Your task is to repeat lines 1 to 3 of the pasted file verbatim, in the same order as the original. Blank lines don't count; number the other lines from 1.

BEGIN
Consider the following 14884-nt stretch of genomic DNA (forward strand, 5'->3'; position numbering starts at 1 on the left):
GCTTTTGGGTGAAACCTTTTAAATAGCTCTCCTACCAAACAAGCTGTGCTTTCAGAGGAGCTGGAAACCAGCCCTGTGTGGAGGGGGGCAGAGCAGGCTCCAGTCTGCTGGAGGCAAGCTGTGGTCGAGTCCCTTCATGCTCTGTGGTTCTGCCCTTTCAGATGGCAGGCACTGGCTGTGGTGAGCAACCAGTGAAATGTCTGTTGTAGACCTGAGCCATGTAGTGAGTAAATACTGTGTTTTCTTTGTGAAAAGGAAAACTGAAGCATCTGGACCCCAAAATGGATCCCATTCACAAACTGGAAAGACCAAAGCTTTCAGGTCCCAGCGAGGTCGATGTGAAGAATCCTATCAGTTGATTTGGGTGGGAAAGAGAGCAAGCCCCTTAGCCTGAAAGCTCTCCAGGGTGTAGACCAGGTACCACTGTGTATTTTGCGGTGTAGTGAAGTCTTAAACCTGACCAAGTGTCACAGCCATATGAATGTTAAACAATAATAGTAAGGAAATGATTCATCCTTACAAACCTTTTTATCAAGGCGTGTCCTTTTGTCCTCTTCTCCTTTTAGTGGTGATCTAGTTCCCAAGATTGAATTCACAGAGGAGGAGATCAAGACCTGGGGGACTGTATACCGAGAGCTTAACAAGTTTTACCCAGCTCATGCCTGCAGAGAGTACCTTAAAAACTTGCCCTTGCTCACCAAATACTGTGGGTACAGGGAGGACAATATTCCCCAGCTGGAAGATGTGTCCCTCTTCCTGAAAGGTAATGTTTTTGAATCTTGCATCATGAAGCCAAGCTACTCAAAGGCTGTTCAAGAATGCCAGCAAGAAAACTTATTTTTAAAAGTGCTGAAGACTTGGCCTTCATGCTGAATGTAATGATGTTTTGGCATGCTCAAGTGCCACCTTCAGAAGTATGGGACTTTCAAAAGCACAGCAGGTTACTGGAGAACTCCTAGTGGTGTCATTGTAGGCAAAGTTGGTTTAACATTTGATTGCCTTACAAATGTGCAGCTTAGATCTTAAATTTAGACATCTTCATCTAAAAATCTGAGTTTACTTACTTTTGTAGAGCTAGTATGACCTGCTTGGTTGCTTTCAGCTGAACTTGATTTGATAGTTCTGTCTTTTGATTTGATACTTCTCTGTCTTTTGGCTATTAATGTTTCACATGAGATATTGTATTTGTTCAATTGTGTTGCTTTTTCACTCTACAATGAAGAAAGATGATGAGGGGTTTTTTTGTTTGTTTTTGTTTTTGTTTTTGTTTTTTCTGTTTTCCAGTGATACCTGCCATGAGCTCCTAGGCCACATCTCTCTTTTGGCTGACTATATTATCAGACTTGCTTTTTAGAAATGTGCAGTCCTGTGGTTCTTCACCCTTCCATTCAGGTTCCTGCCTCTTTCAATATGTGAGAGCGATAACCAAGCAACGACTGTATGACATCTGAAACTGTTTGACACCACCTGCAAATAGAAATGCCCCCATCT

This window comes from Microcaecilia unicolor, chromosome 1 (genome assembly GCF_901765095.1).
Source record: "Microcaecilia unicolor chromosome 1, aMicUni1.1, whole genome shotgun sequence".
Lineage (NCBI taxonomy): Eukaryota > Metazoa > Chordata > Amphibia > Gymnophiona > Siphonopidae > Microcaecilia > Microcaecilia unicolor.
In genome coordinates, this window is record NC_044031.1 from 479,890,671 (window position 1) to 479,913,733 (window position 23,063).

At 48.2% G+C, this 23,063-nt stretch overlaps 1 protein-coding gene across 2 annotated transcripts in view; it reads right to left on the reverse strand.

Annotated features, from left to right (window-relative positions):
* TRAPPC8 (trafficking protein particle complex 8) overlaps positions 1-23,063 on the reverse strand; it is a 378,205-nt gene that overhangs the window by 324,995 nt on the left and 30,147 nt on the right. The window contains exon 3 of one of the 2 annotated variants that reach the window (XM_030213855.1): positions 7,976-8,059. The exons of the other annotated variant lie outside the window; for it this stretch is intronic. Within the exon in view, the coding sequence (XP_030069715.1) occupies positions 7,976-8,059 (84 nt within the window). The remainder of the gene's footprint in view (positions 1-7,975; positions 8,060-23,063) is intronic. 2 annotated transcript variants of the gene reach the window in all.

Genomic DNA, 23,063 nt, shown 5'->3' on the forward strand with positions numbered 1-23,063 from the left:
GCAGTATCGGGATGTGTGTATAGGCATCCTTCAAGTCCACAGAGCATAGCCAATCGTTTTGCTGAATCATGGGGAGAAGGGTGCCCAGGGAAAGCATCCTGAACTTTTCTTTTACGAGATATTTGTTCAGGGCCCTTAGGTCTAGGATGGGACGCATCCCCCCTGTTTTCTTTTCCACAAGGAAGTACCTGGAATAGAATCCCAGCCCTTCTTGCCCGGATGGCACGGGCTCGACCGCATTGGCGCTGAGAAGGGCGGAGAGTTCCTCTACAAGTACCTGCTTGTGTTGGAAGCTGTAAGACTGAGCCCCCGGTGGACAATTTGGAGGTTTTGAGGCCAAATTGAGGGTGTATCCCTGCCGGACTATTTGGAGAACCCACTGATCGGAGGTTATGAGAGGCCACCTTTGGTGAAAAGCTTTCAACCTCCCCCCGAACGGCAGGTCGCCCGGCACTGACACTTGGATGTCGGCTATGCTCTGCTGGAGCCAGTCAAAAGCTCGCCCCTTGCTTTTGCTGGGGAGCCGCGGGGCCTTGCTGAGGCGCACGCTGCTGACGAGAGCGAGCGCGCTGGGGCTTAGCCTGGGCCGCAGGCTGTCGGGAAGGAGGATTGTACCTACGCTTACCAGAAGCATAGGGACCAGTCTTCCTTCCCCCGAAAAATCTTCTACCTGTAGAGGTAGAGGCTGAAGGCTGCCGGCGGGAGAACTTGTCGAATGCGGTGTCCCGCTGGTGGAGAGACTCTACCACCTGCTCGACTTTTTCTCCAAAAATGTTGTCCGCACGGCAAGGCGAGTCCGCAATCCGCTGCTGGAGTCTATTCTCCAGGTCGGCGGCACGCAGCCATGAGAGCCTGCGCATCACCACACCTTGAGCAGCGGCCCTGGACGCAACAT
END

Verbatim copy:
Consider the following 14884-nt stretch of genomic DNA (forward strand, 5'->3'; position numbering starts at 1 on the left):
GCTTTTGGGTGAAACCTTTTAAATAGCTCTCCTACCAAACAAGCTGTGCTTTCAGAGGAGCTGGAAACCAGCCCTGTGTGGAGGGGGGCAGAGCAGGCTCCAGTCTGCTGGAGGCAAGCTGTGGTCGAGTCCCTTCATGCTCTGTGGTTCTGCCCTTTCAGATGGCAGGCACTGGCTGTGGTGAGCAACCAGTGAAATGTCTGTTGTAGACCTGAGCCATGTAGTGAGTAAATACTGTGTTTTCTTTGTGAAAAGGAAAACTGAAGCATCTGGACCCCAAAATGGATCCCATTCACAAACTGGAAAGACCAAAGCTTTCAGGTCCCAGCGAGGTCGATGTGAAGAATCCTATCAGTTGATTTGGGTGGGAAAGAGAGCAAGCCCCTTAGCCTGAAAGCTCTCCAGGGTGTAGACCAGGTACCACTGTGTATTTTGCGGTGTAGTGAAGTCTTAAACCTGACCAAGTGTCACAGCCATATGAATGTTAAACAATAATAGTAAGGAAATGATTCATCCTTACAAACCTTTTTATCAAGGCGTGTCCTTTTGTCCTCTTCTCCTTTTAGTGGTGATCTAGTTCCCAAGATTGAATTCACAGAGGAGGAGATCAAGACCTGGGGGACTGTATACCGAGAGCTTAACAAGTTTTACCCAGCTCATGCCTGCAGAGAGTACCTTAAAAACTTGCCCTTGCTCACCAAATACTGTGGGTACAGGGAGGACAATATTCCCCAGCTGGAAGATGTGTCCCTCTTCCTGAAAGGTAATGTTTTTGAATCTTGCATCATGAAGCCAAGCTACTCAAAGGCTGTTCAAGAATGCCAGCAAGAAAACTTATTTTTAAAAGTGCTGAAGACTTGGCCTTCATGCTGAATGTAATGATGTTTTGGCATGCTCAAGTGCCACCTTCAGAAGTATGGGACTTTCAAAAGCACAGCAGGTTACTGGAGAACTCCTAGTGGTGTCATTGTAGGCAAAGTTGGTTTAACATTTGATTGCCTTACAAATGTGCAGCTTAGATCTTAAATTTAGACATCTTCATCTAAAAATCTGAGTTTACTTACTTTTGTAGAGCTAGTATGACCTGCTTGGTTGCTTTCAGCTGAACTTGATTTGATAGTTCTGTCTTTTGATTTGATACTTCTCTGTCTTTTGGCTATTAATGTTTCACATGAGATATTGTATTTGTTCAATTGTGTTGCTTTTTCACTCTACAATGAAGAAAGATGATGAGGGGTTTTTTTGTTTGTTTTTGTTTTTGTTTTTGTTTTTTCTGTTTTCCAGTGATACCTGCCATGAGCTCCTAGGCCACATCTCTCTTTTGGCTGACTATATTATCAGACTTGCTTTTTAGAAATGTGCAGTCCTGTGGTTCTTCACCCTTCCATTCAGGTTCCTGCCTCTTTCAATATGTGAGAGCGATAACCAAGCAACGACTGTATGACATCTGAAACTGTTTGACACCACCTGCAAATAGAAATGCCCCCATCT

This window comes from Microcaecilia unicolor, chromosome 1 (genome assembly GCF_901765095.1).